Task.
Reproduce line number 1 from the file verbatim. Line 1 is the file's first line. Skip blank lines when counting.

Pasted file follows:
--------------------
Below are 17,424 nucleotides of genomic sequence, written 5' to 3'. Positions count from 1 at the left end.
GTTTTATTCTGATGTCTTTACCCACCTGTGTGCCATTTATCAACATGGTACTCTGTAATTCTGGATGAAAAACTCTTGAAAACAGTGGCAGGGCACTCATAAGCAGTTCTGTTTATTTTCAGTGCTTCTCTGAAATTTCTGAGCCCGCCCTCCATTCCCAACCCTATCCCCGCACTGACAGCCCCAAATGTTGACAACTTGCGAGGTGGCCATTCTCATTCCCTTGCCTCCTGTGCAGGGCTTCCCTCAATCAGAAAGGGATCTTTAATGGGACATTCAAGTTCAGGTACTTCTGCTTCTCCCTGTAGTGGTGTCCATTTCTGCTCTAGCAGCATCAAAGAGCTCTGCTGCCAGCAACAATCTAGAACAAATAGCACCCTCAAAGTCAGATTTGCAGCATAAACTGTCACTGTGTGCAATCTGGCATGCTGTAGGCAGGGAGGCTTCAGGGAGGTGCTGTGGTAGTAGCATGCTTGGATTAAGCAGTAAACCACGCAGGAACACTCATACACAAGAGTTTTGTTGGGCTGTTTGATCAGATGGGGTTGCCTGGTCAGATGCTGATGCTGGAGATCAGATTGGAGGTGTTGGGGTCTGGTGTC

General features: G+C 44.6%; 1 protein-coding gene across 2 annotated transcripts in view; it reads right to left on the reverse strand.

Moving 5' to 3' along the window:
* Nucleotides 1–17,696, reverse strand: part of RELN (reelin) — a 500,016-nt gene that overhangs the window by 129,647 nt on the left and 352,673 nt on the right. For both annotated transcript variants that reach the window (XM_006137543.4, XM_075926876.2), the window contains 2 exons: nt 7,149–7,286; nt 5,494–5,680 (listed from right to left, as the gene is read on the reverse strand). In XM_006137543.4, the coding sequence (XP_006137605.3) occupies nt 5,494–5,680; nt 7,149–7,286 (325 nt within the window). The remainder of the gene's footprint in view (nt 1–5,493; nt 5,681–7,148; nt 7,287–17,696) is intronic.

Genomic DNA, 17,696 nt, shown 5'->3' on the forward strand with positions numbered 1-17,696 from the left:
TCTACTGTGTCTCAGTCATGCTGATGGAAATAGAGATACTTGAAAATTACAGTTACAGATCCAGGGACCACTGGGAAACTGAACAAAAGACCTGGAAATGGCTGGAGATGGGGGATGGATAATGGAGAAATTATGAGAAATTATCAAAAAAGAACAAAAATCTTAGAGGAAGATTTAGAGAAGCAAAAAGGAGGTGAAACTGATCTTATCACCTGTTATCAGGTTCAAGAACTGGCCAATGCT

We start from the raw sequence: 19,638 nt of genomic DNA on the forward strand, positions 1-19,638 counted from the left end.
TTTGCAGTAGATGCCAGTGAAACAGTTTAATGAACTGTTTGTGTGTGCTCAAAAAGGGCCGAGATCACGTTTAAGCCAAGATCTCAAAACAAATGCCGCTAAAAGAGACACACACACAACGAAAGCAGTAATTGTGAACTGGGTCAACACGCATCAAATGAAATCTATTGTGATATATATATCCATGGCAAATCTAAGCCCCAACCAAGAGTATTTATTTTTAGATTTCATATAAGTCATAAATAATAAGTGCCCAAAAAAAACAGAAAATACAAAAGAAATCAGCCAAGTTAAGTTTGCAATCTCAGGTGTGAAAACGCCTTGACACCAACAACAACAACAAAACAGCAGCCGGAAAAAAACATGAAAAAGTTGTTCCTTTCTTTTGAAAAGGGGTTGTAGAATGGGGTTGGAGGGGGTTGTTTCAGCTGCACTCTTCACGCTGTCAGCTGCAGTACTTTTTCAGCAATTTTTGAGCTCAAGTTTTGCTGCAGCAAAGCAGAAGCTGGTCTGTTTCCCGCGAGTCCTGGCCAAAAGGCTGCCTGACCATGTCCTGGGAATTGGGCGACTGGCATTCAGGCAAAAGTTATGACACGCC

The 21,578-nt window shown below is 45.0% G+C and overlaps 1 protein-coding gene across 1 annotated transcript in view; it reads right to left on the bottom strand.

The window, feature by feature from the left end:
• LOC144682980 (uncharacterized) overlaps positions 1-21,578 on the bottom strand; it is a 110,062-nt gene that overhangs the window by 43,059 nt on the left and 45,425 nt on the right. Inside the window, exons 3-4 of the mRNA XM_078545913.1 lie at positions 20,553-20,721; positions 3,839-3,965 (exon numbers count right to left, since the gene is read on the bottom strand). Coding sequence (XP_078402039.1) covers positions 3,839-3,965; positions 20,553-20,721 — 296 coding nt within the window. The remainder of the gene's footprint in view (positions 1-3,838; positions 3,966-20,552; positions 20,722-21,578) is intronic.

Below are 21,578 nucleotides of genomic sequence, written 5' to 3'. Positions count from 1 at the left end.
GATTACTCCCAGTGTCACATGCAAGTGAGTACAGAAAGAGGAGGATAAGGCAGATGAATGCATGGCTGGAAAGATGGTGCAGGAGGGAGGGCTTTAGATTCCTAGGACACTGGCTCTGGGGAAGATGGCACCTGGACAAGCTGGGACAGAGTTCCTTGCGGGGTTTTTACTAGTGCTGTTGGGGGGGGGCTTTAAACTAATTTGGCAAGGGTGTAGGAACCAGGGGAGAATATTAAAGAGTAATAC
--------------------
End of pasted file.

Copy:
Below are 17,424 nucleotides of genomic sequence, written 5' to 3'. Positions count from 1 at the left end.